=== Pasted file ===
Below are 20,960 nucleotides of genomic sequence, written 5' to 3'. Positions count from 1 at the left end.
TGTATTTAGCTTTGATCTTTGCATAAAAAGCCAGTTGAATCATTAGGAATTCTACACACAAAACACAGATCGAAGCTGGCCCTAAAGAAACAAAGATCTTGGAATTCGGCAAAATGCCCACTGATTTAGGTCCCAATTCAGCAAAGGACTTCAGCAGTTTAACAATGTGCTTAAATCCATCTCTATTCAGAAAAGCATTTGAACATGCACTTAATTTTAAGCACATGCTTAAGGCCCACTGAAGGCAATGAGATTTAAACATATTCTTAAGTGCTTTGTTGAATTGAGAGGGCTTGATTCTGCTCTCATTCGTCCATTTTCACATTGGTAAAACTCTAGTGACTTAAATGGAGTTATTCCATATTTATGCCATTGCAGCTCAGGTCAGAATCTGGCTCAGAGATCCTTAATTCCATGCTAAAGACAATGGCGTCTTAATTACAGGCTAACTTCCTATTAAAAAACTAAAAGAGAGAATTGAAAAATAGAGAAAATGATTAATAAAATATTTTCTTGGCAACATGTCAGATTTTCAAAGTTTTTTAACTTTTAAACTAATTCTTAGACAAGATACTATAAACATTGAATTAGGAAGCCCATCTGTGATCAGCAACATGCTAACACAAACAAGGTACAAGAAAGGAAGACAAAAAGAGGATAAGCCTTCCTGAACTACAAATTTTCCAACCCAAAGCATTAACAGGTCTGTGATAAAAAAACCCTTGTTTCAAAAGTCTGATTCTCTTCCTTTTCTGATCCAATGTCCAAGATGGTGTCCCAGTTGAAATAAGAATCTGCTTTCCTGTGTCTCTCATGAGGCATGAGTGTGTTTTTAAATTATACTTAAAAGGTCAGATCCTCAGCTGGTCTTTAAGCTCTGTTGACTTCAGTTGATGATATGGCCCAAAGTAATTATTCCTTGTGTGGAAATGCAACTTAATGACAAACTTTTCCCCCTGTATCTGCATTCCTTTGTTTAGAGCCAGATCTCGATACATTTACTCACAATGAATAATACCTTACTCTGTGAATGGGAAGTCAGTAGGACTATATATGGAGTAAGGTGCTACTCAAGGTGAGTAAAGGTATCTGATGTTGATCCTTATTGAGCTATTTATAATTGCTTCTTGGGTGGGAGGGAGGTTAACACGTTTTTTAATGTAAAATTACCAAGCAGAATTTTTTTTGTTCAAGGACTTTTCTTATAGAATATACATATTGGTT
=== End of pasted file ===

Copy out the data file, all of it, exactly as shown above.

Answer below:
Below are 20,960 nucleotides of genomic sequence, written 5' to 3'. Positions count from 1 at the left end.
TGTATTTAGCTTTGATCTTTGCATAAAAAGCCAGTTGAATCATTAGGAATTCTACACACAAAACACAGATCGAAGCTGGCCCTAAAGAAACAAAGATCTTGGAATTCGGCAAAATGCCCACTGATTTAGGTCCCAATTCAGCAAAGGACTTCAGCAGTTTAACAATGTGCTTAAATCCATCTCTATTCAGAAAAGCATTTGAACATGCACTTAATTTTAAGCACATGCTTAAGGCCCACTGAAGGCAATGAGATTTAAACATATTCTTAAGTGCTTTGTTGAATTGAGAGGGCTTGATTCTGCTCTCATTCGTCCATTTTCACATTGGTAAAACTCTAGTGACTTAAATGGAGTTATTCCATATTTATGCCATTGCAGCTCAGGTCAGAATCTGGCTCAGAGATCCTTAATTCCATGCTAAAGACAATGGCGTCTTAATTACAGGCTAACTTCCTATTAAAAAACTAAAAGAGAGAATTGAAAAATAGAGAAAATGATTAATAAAATATTTTCTTGGCAACATGTCAGATTTTCAAAGTTTTTTAACTTTTAAACTAATTCTTAGACAAGATACTATAAACATTGAATTAGGAAGCCCATCTGTGATCAGCAACATGCTAACACAAACAAGGTACAAGAAAGGAAGACAAAAAGAGGATAAGCCTTCCTGAACTACAAATTTTCCAACCCAAAGCATTAACAGGTCTGTGATAAAAAAACCCTTGTTTCAAAAGTCTGATTCTCTTCCTTTTCTGATCCAATGTCCAAGATGGTGTCCCAGTTGAAATAAGAATCTGCTTTCCTGTGTCTCTCATGAGGCATGAGTGTGTTTTTAAATTATACTTAAAAGGTCAGATCCTCAGCTGGTCTTTAAGCTCTGTTGACTTCAGTTGATGATATGGCCCAAAGTAATTATTCCTTGTGTGGAAATGCAACTTAATGACAAACTTTTCCCCCTGTATCTGCATTCCTTTGTTTAGAGCCAGATCTCGATACATTTACTCACAATGAATAATACCTTACTCTGTGAATGGGAAGTCAGTAGGACTATATATGGAGTAAGGTGCTACTCAAGGTGAGTAAAGGTATCTGATGTTGATCCTTATTGAGCTATTTATAATTGCTTCTTGGGTGGGAGGGAGGTTAACACGTTTTTTAATGTAAAATTACCAAGCAGAATTTTTTTTGTTCAAGGACTTTTCTTATAGAATATACATATTGGTT